Modeling your expenses. Use the "tax-deductible expenses" to
model any payment that you can claim as tax-deductible. Use the
"non-deductible expenses" and the two rent fields to model the other
payments and income, such as the cost of extra mileage on your car.
(Check with your accountant to find out which of your expenses are tax
deductible). These fields are interpreted as APRs, meaning that they
are compounded annually and then averaged over 12 months. Your
investment ROI is compounded monthly just like your bank accounts.
Prepayments. Paying off a 30-year loan in 25 years is the
same as 25 year loan with the same interest rate, provided that
prepayment penalties do not apply. So if you want a 25-year loan,
just get a 30-year loan and pay it off in 25 years. In the calculator,
you would choose the "custom" loan type, and enter 25 as the "total
number of years."
Refinance. To calculate your refinance, you should take the
present values of the output columns as the input to your new loan.
The "break-even amount" at the time of refinance becomes the new cost
of the home. The "payoff amount" is the loan amount. Keep in mind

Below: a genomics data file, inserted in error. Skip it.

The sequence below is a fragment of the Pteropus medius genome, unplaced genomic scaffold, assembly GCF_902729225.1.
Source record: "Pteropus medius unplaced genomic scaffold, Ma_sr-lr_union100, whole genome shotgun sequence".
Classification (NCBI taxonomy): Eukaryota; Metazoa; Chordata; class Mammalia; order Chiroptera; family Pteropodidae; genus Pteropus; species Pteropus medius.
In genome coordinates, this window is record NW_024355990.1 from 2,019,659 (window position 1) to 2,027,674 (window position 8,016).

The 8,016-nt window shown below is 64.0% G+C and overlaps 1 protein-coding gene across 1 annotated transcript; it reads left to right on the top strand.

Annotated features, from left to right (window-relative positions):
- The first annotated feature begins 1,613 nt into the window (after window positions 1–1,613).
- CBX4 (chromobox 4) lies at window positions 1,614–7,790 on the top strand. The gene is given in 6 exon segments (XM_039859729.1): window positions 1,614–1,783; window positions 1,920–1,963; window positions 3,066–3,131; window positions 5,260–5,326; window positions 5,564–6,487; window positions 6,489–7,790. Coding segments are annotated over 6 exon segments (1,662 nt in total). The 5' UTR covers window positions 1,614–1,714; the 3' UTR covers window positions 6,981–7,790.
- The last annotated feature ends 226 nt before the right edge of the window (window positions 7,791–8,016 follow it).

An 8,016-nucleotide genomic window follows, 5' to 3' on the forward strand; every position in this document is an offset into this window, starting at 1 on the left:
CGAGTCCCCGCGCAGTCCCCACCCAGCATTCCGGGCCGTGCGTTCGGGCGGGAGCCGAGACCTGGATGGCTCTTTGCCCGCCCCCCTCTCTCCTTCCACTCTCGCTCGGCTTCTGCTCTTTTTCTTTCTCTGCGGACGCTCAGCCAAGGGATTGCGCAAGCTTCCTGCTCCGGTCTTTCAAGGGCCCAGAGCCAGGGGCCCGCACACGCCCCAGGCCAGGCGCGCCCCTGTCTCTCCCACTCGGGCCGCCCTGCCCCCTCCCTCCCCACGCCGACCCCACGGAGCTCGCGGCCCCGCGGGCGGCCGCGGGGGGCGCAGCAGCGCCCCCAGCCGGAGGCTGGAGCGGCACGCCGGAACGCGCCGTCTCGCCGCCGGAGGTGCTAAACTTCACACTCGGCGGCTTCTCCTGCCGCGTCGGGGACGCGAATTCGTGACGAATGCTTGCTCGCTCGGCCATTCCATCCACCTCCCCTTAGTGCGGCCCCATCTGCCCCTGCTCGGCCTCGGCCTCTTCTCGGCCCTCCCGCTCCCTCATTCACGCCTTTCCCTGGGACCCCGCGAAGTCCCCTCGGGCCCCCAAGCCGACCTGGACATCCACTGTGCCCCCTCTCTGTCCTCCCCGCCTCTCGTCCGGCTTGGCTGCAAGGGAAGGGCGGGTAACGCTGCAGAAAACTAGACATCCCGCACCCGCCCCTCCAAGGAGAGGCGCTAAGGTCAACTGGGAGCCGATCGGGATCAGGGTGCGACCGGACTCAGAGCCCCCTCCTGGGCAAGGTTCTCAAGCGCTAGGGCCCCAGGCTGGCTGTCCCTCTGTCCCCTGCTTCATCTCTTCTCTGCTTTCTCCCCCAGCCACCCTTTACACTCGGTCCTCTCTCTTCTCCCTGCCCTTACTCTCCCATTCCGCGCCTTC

that if you refinance, you start a new 15-year or 30-year schedule.
If you want to make other changes, see the next section.
Adjustments. If after some years, you become parents, you can
still use the calculator to model your changing taxes and expenses.
If expenses are the only change, you can model the loan from its
beginning with new values for the expense and rent growth rates. If
taxes are part of the change, you would follow this example.
Suppose you have a 30-year $100,000 loan for your $300,000 home.
After 3 years, your payoff amount is $90,000 and your break-even
amount is $310,000. And for some reason, your expenses increase and
your taxes decrease. Using the calculator, you would enter $310,000
as the cost of the home, $90,000 as the loan amount, and 27 as the
number of years in the loan. If your loan is a 5/1 ARM, you still
have 2 years of fixed rate remaining; so you would enter 2 as the
number of years of fixed rate. You would then make adjustments to
the other fields such as variable rates, expenses and incomes and
their growth rates, and investment ROI.